Monday, April 28, 2008


The Power and The Glory

On the first day of school,
after we recited the “Our Father”,
you came to my desk,
pressed the rubber tip of your crutch
on my chest, told me to stand,
repeat the prayer for the class.

I knotted the hem of my skirt as I
tried to pronounce each word correctly.
Did she forget anything, children?
Billy Slezak jumped out of his seat
reciting words I’d never heard…
For thine is the kingdom and the power
and the glory. Ahmen

I didn’t forget, Miss Norman
I don’t say it that way.
We say it that way, don’t we Billy?
And we don’t have to go to Sunday school
to learn to say Ahmen, do we?
Did you hear her say Aymen?
Billy snickered, Yes, Miss Norman.

I hated Billy-he could recite times tables
from memory, spell words like toilet backwards.
After school, he’d wash blackboards, clap erasers
or put a new rubber tip on your crutch.

At Christmas, you took the class to your house
to see your aquariums, your tropical fish.
You looked like the pope sitting in your red
velvet chair with the class at your feet-except Billy.
His chair was in front of the aquarium.

Don’t let Gloria near my fish, Billy.
She always eats fish on Friday.

I didn’t eat your fish and I didn’t eat
the sweet sugar cookies you served either.
I wrapped them in a red linen napkin
took them home and put them
in my dresser drawer with a sweater
that didn’t fit anymore.

When the cookies turned to crumbs
I threw them in the garbage but
saved the fancy linen napkin.

Years later, my house burned down
and your napkin, with the letter
“N” embroidered in one corner,
went up in smoke.

Yet, no matter how hard I try to slam
the door on you and Billy Slezak
it’s pried open with that hard rubber tip
on the end of your crutch.

Gloria Rovder Healy
!Published in The Poets of New Jersey:
From Colonial to Contemporary Times)

The Ten Dollar Bill

Girls, from towns named Havre de Grace,
were chauffered in cadillacs.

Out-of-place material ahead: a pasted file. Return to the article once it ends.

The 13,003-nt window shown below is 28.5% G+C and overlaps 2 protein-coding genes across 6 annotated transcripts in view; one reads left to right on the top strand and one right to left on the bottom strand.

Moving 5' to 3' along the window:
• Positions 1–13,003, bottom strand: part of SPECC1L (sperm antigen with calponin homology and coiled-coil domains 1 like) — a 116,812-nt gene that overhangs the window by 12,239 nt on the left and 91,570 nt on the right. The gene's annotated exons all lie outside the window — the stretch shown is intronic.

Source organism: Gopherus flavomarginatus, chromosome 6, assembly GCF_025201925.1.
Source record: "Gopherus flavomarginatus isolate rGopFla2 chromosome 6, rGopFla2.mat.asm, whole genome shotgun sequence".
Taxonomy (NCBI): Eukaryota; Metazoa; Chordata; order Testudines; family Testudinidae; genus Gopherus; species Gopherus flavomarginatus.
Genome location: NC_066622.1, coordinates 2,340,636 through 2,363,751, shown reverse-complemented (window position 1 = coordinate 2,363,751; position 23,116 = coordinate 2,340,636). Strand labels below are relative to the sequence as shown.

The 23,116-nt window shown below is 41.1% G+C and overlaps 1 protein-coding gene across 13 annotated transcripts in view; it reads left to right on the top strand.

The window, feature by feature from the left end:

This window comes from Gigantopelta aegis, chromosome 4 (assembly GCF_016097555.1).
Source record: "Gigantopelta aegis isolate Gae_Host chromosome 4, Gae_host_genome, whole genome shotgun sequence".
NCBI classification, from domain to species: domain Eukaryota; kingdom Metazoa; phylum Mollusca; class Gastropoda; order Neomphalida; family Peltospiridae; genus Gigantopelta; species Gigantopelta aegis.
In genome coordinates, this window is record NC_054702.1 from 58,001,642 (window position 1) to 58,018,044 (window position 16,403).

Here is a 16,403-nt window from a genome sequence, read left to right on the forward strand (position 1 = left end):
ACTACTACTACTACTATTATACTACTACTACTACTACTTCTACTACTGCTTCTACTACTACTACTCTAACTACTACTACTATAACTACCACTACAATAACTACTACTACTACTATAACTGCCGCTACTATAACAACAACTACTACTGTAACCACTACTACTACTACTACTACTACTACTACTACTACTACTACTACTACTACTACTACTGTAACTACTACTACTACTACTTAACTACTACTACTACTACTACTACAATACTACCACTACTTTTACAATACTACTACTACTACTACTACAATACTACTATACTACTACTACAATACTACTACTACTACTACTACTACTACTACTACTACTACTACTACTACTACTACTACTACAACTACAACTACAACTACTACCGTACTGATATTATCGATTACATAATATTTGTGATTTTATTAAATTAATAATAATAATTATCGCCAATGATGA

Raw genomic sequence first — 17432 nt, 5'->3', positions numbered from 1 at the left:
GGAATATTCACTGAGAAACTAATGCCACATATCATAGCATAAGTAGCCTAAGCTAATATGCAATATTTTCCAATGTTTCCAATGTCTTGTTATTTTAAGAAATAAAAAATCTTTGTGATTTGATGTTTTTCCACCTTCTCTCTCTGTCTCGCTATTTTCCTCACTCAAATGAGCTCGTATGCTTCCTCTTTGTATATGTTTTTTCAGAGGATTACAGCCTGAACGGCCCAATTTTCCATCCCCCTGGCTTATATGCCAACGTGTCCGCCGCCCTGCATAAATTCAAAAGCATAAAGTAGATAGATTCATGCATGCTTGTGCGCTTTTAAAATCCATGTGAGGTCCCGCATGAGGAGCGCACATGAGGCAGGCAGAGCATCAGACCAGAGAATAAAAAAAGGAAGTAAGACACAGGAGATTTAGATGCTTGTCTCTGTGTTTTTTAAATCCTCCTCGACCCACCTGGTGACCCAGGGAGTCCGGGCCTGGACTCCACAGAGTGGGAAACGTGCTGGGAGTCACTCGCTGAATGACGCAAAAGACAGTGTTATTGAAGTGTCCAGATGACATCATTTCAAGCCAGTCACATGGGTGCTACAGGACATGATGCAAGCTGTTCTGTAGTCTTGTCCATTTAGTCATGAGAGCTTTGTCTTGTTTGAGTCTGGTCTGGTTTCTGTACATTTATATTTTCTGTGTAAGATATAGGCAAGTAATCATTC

Fathers, in vested suits, officed on Capitol Hill.
Mothers, brimming from leghorn hats,
arrived in magnolia chiffon.

I was from a small Jersey town where
grandmother walked to Eisner's factory
to sew linings in army overcoats.
Tuesdays, mom went to firehouse rummage sales
seeking bargains she'd make into Cassini look‑a‑likes.
Dad, in khaki pants, flannel shirts, black work shoes,
hauled Duncan Phyfe furniture from one southern
mansion to another, then another.

Detouring on his way to Charleston,
he parked his mustard yellow van with
pistachioed palm trees under my dorm window.
I cringed when the loudspeaker bellowed,
Your father's here, Miss...
The class queen, passing me on the down staircase,
yelled, Whose gaudy truck is taking up half of
O street?
My reply: How would I know?

Dad's eyes flowed when he saw my Georgetown cap.
Pidge, you look like a pro. Without a hello, I asked,
Why didn't you leave the van at the truck stop?
Don't worry, he replied, it'll disappear before your
friends see it.

Pressing a ten dollar bill in my fist he kissed me goodbye.
I ran to my room shared with a Senator's daughter.
My father, his gaudy truck headed south on US 1.

Gloria Rovder Healy

Published in The Connecticut Review

Life in the Garden

Today I weeded my long neglected garden
Handful by handful, I pulled choking wild onions
from the Moonbeam Coreopsis.

As I yanked dandelions and crippling crab grass
from the roots of purple coneflowers, I’m startled
by a brown mouse who ignores me and stares
over my shoulder to the driveway.
I turn to see her baby on its back flailing
its tiny legs unable to right itself.
I pick it up, toss it in the wheelbarrow
with discarded chicory and cockleburr.
She scurries to the safe forsythia.

I deadhead the peonies and hear a soft squeal
The mouse is back- still staring at the driveway.
I find her baby in the wheel barrow’s
jumble of white clover and milkweed.
Its legs are limp.
I pick up the still body on the end of my trowel
and bury it in the shade of the weeping cherry tree.

An earthworm inches across my stained fingers –